Matthew Zapruder’s Why Poetry

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The Only Tool Needed To “Get” Poetry

why poetry

When I read it, Matthew Zapruder’s book, Why Poetry proved memorable. For instance, I give you Chapter 2, titled after the Marianne Moore quote about poets: “Literalists of the Imagination.”

The chapter title itself is poetic. It should be, as it’s taken from Moore’s famous poem, “Poetry,” which features “imaginary gardens with real toads in them.” Using Marianne as his inspiration, Moore or less, Zapruder begins to riff on layreaders and how so many of them shun poetry because they find it difficult or mysterious. In short, they throw up their hands because the meaning is hidden and wonder aloud why poets have to play hide-and-go-seek with their purpose, anyway.

The damage is done in school, chiefly (schools, after all, are the scapegoats for most all of our woes… remember Trump’s Secretary of Education, Betsy DeVos?). Darn those English teachers who constantly ask students to divine the meaning, the theme, the purpose, the symbolism, thus ruining a perfectly good poem. In Zapruder’s view, poems should be read for (brace yourselves) fun.

Of course, poems can’t be fun unless we know what the heck’s going on, so Zapruder recommends one essential tool to understand poetry: a dictionary. (You were expecting Siri or the dreaded Google search bar, maybe?)

“The portal to the strange is the literal,” he writes. Thus, as a teacher (most poets need full-time jobs, after all), he has students choose a word in the poem to investigate big-time, as in right down to its multiple meanings and history, or even, maybe, down to what it might have meant at the time that the poem was written.

Zapruder adds, “…the exercise of getting as deeply into the words as possible has the effect of showing them that this is the way into a poem, and that meaning and possibility come from that act, and not from some search for an interpretation someone else already made of the poem, that they have to figure out to get a good grade… It turns out that close attention to definitions and etymologies can be a portal to the power of poetry.”

From this paean to the literal’s eminence in an unexpected place — the genre of poetry — Zapruder goes on to say that many beginning writers of poetry get snared by the same misconceptions as layreaders. They purposely write in abstractions, mysteries, double meanings. They forsake the literal for the “deliberately obscure and esoteric.” It is, in short, a recipe for failure, just as reading poems strictly to interpret their coded language is a recipe for alienation.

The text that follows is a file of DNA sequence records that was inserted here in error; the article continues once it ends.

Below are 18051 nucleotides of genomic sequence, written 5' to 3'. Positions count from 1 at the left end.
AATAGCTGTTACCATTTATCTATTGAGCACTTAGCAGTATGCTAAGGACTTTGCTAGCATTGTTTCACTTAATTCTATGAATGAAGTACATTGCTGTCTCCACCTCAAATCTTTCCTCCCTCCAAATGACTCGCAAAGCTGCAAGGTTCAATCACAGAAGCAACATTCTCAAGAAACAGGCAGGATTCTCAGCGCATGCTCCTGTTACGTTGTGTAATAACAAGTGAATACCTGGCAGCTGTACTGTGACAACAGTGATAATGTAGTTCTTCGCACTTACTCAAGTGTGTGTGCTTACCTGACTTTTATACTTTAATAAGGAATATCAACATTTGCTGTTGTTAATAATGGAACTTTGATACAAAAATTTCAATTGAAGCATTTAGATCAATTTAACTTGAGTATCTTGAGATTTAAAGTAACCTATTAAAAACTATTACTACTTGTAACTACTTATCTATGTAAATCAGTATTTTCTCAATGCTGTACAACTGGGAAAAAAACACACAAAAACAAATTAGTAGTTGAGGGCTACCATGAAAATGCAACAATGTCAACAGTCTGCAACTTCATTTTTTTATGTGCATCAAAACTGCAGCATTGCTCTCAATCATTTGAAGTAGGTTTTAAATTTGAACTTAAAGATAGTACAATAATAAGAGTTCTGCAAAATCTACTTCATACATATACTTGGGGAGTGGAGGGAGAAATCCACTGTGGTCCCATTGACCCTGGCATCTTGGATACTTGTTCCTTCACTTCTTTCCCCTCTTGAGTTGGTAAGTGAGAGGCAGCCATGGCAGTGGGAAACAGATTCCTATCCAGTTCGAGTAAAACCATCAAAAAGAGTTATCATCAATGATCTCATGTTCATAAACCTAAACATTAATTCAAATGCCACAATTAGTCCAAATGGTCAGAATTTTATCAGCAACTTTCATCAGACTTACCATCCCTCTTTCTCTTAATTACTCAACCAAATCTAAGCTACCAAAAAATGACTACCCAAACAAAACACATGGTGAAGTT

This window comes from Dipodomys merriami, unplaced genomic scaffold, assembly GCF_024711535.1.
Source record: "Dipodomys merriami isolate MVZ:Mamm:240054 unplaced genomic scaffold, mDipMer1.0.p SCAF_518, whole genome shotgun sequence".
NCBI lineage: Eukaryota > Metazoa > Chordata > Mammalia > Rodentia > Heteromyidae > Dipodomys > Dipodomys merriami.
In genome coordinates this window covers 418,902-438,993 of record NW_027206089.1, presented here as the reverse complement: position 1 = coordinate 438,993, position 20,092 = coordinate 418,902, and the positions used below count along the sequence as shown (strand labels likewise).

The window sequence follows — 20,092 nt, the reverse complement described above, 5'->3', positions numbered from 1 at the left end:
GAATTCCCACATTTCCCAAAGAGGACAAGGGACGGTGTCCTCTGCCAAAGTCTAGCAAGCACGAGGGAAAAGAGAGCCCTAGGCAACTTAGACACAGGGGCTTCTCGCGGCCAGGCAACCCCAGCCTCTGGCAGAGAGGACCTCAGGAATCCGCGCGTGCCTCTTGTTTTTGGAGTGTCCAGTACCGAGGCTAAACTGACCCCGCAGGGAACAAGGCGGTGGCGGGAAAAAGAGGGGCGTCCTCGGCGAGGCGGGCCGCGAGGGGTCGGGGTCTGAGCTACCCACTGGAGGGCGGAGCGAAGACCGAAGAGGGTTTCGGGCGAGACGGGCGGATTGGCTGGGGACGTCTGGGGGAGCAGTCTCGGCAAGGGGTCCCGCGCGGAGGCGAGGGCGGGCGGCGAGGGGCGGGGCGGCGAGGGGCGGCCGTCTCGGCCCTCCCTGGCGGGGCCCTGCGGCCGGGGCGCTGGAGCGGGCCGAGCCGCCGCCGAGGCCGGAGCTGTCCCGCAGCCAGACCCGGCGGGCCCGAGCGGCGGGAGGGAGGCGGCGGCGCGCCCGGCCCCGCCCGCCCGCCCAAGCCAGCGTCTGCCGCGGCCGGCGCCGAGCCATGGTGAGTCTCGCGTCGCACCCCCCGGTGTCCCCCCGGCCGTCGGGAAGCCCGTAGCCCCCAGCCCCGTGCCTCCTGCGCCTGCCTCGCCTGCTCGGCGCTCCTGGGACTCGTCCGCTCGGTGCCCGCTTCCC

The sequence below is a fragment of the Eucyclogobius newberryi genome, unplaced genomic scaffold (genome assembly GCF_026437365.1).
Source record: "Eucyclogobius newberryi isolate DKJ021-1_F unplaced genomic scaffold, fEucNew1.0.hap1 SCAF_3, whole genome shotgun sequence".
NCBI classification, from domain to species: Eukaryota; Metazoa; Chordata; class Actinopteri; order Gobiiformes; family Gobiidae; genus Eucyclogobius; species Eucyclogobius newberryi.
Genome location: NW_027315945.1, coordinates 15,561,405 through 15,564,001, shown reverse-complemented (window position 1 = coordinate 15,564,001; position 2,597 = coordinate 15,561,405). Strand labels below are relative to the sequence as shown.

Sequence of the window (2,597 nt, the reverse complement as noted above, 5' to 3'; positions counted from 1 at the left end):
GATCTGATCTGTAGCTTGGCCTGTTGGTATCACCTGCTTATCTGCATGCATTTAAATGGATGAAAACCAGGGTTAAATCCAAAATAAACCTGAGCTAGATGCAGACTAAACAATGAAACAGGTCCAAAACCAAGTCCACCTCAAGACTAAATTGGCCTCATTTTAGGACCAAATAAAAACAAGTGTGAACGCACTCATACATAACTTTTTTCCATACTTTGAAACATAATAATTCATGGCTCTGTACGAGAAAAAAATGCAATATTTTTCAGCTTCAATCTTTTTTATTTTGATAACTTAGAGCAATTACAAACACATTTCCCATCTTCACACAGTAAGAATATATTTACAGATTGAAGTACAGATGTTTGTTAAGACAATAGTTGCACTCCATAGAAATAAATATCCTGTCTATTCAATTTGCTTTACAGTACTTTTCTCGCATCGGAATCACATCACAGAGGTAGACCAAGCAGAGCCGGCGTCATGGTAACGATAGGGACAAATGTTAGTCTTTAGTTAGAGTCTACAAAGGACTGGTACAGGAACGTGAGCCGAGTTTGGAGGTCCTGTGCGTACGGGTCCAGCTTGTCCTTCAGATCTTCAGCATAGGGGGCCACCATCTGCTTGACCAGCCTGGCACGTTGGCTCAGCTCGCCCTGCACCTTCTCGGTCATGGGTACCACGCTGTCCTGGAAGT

Three cheers, then, for the literal and for taking poems at their word, both as readers and writers.


Make It Strange


In Chapter 4 of his thought-invoking book, Why Poetry, Matthew Zapruder quotes a Russian literary scholar, essayist, novelist, and memoirist no one’s heard of: Viktor Shklovsky. Viktor’s eureka moment? He claimed that the language of artistic texts is no different than the language of texts used to convey information. Asterisk.

Make that BIG asterisk. In artistic texts like poetry, writers do something quite different with this same plain language. They make it strange. The Russian word is “ostraneniye,” which, Zapruder writes, “most often [is] translated as ‘defamiliarization,’ though a more literal translation would be something like ‘strangeifying.'”

In Shklovsky’s view, as we live our lives, the ordinary objects we are surrounded by become “habitual” and “automatic” in our minds until we begin to think of them as abstractions. The Russian writes, “Habitualization devours work clothes, furniture, one’s wife, and the fear of war… And art exists that one may recover the sensation of life; it exists to make one feel things, to make the stone stony.”

Let’s pause right there. What a wonderful reminder for every creative writer out there: “make the stone stony” again. Because, you see, we’ve grown so accustomed to stones that they’ve lost their stoniness. There’s no wonder to them. They’ve become, quite frankly, an abstraction, one we simply walk by and pay no mind, one we all think of alike. For the poet, thinking of some ordinary thing “alike,” or like everyone else, is the death knell for his or her creativity.

More Shklovsky: “The purpose of art is to impart the sensation of things as they are perceived and not as they are known. The technique of art is to make objects ‘unfamiliar,’ to make forms difficult, to increase the difficulty and length of perception because the process of perception is an aesthetic end in itself and must be prolonged.”

The key line? “To make objects unfamiliar.” Make it strange, friends. Make it strange.

Zapruder comments: “Poetry exhibits the purest form of defamiliarization. This is because, in a poem, other tasks, such as telling a story, or fully and exhaustively expressing an idea, never take priority. Therefore, it is in poetry that we see most clearly and powerfully, without any other ultimate distraction, how language can be made deliberately strange, how it becomes especially ‘a difficult, roughened, impeded language,’ in order to jar us awake.”

If this sounds easy–jarring readers awake by hitting them over the head with the ordinary–it isn’t. But it isn’t impossible, either. We’ve all seen it done when we read our favorite poets. In fact, it’s one of the reasons we return to poetry again, one of the reasons prose just isn’t filling enough for our artistic hungers. To see the ordinary used in extraordinary ways is a basic need. To say, “Gee, that was weird–but it’s true, now that I think about it!” is a basic joy.

Poetry. Nothing fancy. Nothing crazy. Just the literal used in strange and wonderful ways.



The Upside of Negative


Negative. It sounds so…negative, doesn’t it? And yet, in the “up is down and down is up” world of poetry, negative can prove a high compliment. Ask John Keats, the wunderkind of poetry. In a December 1817 letter to his brothers, he wrote:

…and at once it struck me what quality went to form a Man of Achievement, especially in Literature, and which Shakespeare possessed so enormously–I mean Negative Capability, that is, when a man is capable of being in uncertainties, mysteries, doubts, without any irritable reaching after fact and reason.

Hmn. Sounds like the exact opposite of Walt Whitman’s Learn’d Astronomer. In fact, I wonder if old Walt used Keats’ quote as inspiration.

This is my last riff on Matthew Zapruder’s book Why Poetry, but instead of commenting on the final chapter, I thought I’d comment on Chapter 7, “Negative Capability,” because, at first glance, it looks like something a poetry editor might write on a rejection slip. But, no. Keats! What Keats would, later in the same letter quoted above, call “half knowledge.”